Indonesian police say they shot Dedy Sukma after the accused motorcycle thief tried to wrestle away an officer's pistol.
But Sukma's family doesn't buy that account and is fighting for straight answers about why the 33-year-old died in a Jakarta slum just a month before host Indonesia kicked off the Asian Games, the world's second-biggest multi-sport event.
Sukma was one of dozens of suspected petty thieves who have been killed by police in a crime crackdown ahead of the regional olympics, which started August 18 and ends Sunday.
"Why did they have to kill him? They treated his life as if it has no meaning," a relative, who asked to remain anonymous, told AFP in an interview.
"In Indonesia, little people like us don't get any protection from the law."
AFP agreed not to use Dedy Sukma's real name because his family -- which filed a formal complaint with Indonesia's human rights commission on Thursday -- fears retribution.
Rights groups have slammed what they call a shoot-first-and-ask-questions-later police operation in host city Jakarta and South Sumatra in the lead-up to the Games, which draws some 11,000 athletes from 45 nations.
Thousands of street-crime suspects have been arrested in recent months and nearly 80 have been shot dead nationwide since January, according to Amnesty International.
Over 30 deadly shootings happened as police ramped up their crackdown before the Games kicked off, it said.
"These shocking figures reveal a clear pattern of unnecessary use of force, or excessive use of firearms, committed by the police," said Usman Hamid, executive director of Amnesty's Indonesia office.
"Hosting an international multi-sports event must not come at the price of abandoning human rights."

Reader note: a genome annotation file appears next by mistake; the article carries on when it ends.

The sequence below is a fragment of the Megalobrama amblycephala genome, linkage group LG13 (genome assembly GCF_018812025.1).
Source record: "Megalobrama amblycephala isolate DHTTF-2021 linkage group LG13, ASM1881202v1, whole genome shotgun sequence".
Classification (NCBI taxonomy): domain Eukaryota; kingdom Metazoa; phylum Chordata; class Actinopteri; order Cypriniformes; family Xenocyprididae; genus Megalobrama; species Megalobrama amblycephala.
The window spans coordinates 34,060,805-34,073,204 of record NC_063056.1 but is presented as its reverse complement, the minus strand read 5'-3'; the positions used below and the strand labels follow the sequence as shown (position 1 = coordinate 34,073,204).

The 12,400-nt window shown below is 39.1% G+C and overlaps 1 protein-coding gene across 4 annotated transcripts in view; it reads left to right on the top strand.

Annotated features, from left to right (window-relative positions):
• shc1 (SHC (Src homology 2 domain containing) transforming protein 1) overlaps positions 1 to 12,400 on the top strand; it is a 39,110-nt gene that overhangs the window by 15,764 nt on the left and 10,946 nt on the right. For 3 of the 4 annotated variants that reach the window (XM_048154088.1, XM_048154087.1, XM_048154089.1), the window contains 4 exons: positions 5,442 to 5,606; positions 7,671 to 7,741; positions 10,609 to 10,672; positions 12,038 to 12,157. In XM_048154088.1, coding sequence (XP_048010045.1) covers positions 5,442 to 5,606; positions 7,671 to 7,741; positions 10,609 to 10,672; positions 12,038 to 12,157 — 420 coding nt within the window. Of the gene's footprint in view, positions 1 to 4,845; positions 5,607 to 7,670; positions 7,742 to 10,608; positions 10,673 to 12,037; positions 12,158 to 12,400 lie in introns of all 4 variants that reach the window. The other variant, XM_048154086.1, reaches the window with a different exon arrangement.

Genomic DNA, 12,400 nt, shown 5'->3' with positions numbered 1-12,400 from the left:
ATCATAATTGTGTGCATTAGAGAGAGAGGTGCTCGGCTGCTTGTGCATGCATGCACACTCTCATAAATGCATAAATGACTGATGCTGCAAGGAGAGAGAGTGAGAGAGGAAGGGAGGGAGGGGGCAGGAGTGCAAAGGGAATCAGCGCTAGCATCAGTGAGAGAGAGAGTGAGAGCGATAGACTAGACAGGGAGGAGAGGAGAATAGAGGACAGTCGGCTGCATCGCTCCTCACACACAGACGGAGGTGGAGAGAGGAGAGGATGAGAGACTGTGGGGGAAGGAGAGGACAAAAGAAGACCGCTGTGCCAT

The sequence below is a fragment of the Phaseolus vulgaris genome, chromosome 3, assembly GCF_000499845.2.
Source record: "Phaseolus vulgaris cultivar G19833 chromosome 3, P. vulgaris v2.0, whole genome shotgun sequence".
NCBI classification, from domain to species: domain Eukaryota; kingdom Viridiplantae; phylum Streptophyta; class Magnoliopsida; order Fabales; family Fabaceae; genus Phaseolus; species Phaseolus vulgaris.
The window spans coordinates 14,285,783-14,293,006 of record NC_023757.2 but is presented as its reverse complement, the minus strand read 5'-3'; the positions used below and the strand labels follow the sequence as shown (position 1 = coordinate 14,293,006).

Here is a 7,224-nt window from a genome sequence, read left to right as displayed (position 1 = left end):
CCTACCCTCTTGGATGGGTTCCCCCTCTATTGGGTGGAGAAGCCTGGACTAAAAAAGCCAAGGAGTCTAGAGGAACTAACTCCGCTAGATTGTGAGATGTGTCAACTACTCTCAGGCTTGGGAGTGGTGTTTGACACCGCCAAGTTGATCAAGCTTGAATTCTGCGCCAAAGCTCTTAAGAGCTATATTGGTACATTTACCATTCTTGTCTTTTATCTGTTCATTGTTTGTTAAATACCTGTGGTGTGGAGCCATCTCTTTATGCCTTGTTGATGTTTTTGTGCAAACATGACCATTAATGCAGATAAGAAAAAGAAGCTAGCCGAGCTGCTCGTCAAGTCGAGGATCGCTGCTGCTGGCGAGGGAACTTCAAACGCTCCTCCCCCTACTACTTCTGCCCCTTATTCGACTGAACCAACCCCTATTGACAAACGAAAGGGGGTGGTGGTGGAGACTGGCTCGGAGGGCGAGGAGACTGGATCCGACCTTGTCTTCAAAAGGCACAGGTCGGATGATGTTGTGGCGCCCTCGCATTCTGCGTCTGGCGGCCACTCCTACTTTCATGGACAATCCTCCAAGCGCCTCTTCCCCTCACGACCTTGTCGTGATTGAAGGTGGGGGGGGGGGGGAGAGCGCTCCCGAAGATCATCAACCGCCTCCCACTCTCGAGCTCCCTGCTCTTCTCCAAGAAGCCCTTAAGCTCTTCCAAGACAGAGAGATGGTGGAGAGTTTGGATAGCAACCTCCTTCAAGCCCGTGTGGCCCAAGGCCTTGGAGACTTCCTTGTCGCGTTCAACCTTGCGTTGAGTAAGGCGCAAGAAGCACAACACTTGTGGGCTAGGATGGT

- 'Four against one' -
Authorities say that shooting thieves and muggers who were armed or attempted to flee was necessary to clean up the streets so athletes and other international visitors did not become crime victims.
"We don't want those kind of things happening, especially during the Asian Games when the world is watching us," said national police chief Tito Karnavian.
"If, at the time of the arrest, the person resists and endangers the officer it would be ridiculous for the officer to not doing anything," he added.
Sukma's family says that the youngest of three siblings -- who had finished a two-year-sentence for motorcycle theft in June -- walked with a limp and was handcuffed when he died, making it unlikely that he tried to overpower police.
According to police, the shooting happened as Sukma led them to a location where a local crime syndicate, which he was allegedly linked to, was hiding stolen motorbikes.
But his family -- who insist Sukma was innocent -- say the man's body showed signs of torture, including cigarette burns and the bloody outline of handcuff marks on his wrists.
"Was he really shot (in self defense) or have they been targeting him for a while?" his relative asked.
"There were four police officers and he was alone. It was four against one."
She added that police gave her an envelope with what they said was "sorrow money" -- a common offering to the relatives of the dead in Indonesia.
"I want justice - I don't want money," Sukma's relative added.
The family's description of Sukma as kind, loyal son was at odds with accounts of some neighbours who saw him as a rude, heavy drinker always in trouble.
Whatever the truth, there are unanswered questions about Sukma's death at the hands of Indonesian police, who are widely seen as corrupt and frequently operating above the law.
"Did these suspects really run away or resist arrest? I've wondered how the police could be so accurate in hitting a person who was running away from them," said Agustinus Pohan, a law professor at Indonesia's Parahyangan University.
"Even before the Asian Games, police have long used excessive force on street criminals.